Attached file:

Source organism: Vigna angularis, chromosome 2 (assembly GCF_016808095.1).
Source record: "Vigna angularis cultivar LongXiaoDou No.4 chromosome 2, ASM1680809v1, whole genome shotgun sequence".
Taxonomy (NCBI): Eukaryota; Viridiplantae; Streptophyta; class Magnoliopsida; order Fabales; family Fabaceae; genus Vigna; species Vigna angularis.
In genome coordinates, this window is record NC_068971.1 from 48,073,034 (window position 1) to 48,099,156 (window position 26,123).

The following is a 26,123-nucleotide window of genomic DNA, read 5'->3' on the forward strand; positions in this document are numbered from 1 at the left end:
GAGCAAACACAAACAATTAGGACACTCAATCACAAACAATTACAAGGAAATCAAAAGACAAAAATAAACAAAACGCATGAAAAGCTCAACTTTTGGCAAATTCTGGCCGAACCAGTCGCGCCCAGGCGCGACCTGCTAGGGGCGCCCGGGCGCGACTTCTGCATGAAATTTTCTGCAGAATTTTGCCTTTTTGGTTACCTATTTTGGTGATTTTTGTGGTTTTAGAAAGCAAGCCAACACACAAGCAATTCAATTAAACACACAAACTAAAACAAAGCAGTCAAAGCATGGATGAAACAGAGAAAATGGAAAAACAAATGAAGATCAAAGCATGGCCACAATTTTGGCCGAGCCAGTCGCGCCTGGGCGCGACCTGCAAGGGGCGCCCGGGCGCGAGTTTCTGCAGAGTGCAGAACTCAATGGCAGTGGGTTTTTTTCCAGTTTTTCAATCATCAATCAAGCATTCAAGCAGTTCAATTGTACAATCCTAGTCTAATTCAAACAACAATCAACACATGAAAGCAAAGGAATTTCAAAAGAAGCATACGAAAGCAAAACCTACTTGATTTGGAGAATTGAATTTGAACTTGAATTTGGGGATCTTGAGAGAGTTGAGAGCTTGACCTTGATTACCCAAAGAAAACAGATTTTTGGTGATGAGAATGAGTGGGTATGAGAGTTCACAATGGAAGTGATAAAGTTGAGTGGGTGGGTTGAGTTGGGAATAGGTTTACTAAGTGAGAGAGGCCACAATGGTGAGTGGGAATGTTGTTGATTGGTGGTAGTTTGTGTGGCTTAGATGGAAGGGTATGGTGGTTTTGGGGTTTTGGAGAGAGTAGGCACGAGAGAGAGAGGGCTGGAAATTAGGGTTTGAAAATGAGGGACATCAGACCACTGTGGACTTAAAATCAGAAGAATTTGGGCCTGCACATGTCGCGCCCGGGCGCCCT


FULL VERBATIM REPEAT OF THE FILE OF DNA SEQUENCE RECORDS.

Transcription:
Source organism: Vigna angularis, chromosome 2 (assembly GCF_016808095.1).
Source record: "Vigna angularis cultivar LongXiaoDou No.4 chromosome 2, ASM1680809v1, whole genome shotgun sequence".
Taxonomy (NCBI): Eukaryota; Viridiplantae; Streptophyta; class Magnoliopsida; order Fabales; family Fabaceae; genus Vigna; species Vigna angularis.
In genome coordinates, this window is record NC_068971.1 from 48,073,034 (window position 1) to 48,099,156 (window position 26,123).

The following is a 26,123-nucleotide window of genomic DNA, read 5'->3' on the forward strand; positions in this document are numbered from 1 at the left end:
GAGCAAACACAAACAATTAGGACACTCAATCACAAACAATTACAAGGAAATCAAAAGACAAAAATAAACAAAACGCATGAAAAGCTCAACTTTTGGCAAATTCTGGCCGAACCAGTCGCGCCCAGGCGCGACCTGCTAGGGGCGCCCGGGCGCGACTTCTGCATGAAATTTTCTGCAGAATTTTGCCTTTTTGGTTACCTATTTTGGTGATTTTTGTGGTTTTAGAAAGCAAGCCAACACACAAGCAATTCAATTAAACACACAAACTAAAACAAAGCAGTCAAAGCATGGATGAAACAGAGAAAATGGAAAAACAAATGAAGATCAAAGCATGGCCACAATTTTGGCCGAGCCAGTCGCGCCTGGGCGCGACCTGCAAGGGGCGCCCGGGCGCGAGTTTCTGCAGAGTGCAGAACTCAATGGCAGTGGGTTTTTTTCCAGTTTTTCAATCATCAATCAAGCATTCAAGCAGTTCAATTGTACAATCCTAGTCTAATTCAAACAACAATCAACACATGAAAGCAAAGGAATTTCAAAAGAAGCATACGAAAGCAAAACCTACTTGATTTGGAGAATTGAATTTGAACTTGAATTTGGGGATCTTGAGAGAGTTGAGAGCTTGACCTTGATTACCCAAAGAAAACAGATTTTTGGTGATGAGAATGAGTGGGTATGAGAGTTCACAATGGAAGTGATAAAGTTGAGTGGGTGGGTTGAGTTGGGAATAGGTTTACTAAGTGAGAGAGGCCACAATGGTGAGTGGGAATGTTGTTGATTGGTGGTAGTTTGTGTGGCTTAGATGGAAGGGTATGGTGGTTTTGGGGTTTTGGAGAGAGTAGGCACGAGAGAGAGAGGGCTGGAAATTAGGGTTTGAAAATGAGGGACATCAGACCACTGTGGACTTAAAATCAGAAGAATTTGGGCCTGCACATGTCGCGCCCGGGCGCCCT